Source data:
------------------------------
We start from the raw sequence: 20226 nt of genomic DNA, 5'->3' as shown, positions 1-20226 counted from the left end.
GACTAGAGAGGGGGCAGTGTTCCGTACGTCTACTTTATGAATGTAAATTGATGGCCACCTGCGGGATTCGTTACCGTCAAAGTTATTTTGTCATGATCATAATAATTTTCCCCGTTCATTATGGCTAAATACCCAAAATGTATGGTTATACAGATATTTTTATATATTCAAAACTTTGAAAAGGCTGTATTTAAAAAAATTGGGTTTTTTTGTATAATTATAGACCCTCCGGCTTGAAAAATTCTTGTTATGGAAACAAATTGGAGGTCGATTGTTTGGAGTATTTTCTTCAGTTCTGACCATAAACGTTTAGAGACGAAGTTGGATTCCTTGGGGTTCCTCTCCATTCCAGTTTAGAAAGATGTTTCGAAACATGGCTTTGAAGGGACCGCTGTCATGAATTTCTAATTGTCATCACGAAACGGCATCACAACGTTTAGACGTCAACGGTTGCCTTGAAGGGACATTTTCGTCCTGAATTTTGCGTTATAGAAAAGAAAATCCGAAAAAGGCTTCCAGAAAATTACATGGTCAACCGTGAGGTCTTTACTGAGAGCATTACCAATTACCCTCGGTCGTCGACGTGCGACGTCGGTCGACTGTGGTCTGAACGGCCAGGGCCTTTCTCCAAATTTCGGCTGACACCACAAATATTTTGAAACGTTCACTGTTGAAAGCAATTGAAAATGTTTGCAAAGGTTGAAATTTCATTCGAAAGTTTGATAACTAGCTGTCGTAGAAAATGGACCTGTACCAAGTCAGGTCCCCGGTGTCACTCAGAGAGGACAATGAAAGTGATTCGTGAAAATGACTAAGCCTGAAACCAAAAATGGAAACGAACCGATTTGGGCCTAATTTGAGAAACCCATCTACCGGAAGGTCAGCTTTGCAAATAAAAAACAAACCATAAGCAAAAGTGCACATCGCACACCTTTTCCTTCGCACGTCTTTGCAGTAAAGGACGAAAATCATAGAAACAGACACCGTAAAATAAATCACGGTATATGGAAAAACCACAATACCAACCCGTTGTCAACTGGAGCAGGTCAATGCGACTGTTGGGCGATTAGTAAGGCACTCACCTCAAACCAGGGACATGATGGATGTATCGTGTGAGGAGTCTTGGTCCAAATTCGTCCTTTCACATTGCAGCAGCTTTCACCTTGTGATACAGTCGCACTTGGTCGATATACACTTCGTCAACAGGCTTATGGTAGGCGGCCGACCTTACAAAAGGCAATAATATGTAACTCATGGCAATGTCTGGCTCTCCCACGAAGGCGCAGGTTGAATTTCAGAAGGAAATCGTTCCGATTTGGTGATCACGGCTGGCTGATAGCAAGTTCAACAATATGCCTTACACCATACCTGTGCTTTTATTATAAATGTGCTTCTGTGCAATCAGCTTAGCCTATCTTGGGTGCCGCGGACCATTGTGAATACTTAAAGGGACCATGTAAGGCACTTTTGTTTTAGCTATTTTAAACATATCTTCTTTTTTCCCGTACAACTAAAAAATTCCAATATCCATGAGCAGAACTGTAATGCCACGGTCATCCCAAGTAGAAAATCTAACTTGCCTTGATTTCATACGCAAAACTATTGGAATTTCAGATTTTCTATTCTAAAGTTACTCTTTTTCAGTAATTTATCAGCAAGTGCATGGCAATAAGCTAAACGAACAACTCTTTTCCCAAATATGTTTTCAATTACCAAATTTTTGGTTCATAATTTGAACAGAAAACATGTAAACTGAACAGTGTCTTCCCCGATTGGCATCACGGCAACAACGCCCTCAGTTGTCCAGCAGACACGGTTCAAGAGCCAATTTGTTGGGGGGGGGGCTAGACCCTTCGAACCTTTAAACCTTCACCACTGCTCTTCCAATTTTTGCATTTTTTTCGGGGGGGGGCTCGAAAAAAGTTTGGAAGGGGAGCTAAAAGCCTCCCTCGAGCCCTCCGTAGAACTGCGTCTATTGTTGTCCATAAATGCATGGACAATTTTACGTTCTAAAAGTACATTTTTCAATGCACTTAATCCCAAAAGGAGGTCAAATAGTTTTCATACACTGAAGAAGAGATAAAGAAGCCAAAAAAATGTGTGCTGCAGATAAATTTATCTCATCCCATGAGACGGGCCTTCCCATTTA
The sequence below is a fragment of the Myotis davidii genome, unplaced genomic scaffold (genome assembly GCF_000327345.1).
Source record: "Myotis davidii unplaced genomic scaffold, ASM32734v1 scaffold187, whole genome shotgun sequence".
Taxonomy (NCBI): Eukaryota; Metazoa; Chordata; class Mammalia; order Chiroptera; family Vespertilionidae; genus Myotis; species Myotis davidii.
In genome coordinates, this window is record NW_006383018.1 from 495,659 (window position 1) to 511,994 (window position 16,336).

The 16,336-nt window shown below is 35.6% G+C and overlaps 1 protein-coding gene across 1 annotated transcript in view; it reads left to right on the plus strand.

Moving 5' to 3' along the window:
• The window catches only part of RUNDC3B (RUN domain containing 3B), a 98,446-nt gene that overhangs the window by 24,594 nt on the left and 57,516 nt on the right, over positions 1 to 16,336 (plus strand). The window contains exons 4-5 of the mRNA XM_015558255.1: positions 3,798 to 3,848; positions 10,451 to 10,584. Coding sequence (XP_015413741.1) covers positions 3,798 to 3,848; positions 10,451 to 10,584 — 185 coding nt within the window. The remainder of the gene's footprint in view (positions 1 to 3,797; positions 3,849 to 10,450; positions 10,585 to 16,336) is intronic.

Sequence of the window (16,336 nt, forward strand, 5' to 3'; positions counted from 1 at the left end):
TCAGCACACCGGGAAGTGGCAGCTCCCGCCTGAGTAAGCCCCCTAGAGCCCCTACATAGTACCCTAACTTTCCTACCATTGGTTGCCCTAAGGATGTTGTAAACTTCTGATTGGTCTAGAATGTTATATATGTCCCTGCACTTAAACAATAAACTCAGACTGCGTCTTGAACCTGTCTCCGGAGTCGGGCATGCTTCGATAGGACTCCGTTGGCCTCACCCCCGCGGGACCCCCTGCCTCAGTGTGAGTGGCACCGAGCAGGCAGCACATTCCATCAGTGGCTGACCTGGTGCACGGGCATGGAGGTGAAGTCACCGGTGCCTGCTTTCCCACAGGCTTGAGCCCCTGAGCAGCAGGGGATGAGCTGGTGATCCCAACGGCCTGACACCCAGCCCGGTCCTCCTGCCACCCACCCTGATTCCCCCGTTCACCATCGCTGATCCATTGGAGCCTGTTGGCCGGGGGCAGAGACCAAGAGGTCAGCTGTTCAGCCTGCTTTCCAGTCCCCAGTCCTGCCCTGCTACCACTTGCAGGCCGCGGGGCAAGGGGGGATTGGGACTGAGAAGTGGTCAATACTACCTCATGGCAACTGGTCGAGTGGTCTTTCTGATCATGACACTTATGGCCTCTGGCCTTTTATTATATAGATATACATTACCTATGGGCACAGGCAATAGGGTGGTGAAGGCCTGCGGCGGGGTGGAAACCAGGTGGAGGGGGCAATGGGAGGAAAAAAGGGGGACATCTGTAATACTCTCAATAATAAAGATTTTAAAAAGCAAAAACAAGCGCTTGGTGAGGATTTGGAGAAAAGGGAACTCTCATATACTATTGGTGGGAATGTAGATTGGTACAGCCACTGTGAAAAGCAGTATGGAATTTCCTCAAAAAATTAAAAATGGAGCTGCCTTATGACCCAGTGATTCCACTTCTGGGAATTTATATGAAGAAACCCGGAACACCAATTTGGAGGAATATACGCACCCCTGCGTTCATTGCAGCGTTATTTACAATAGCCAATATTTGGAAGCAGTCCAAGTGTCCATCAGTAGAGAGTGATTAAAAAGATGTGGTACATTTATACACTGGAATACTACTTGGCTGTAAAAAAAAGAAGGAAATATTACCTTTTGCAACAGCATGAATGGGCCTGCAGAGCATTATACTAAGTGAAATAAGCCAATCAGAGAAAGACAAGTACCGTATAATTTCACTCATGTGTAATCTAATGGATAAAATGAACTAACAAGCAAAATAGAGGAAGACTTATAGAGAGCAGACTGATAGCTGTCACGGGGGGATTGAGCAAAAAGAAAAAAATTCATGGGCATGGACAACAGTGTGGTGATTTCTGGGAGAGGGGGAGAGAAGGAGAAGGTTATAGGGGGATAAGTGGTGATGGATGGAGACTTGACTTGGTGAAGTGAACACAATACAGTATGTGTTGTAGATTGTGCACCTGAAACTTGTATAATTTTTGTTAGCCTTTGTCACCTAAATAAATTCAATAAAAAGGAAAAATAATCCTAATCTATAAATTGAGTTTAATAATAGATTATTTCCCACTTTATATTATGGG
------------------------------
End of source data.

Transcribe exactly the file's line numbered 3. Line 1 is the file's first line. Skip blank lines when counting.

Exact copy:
The sequence below is a fragment of the Myotis davidii genome, unplaced genomic scaffold (genome assembly GCF_000327345.1).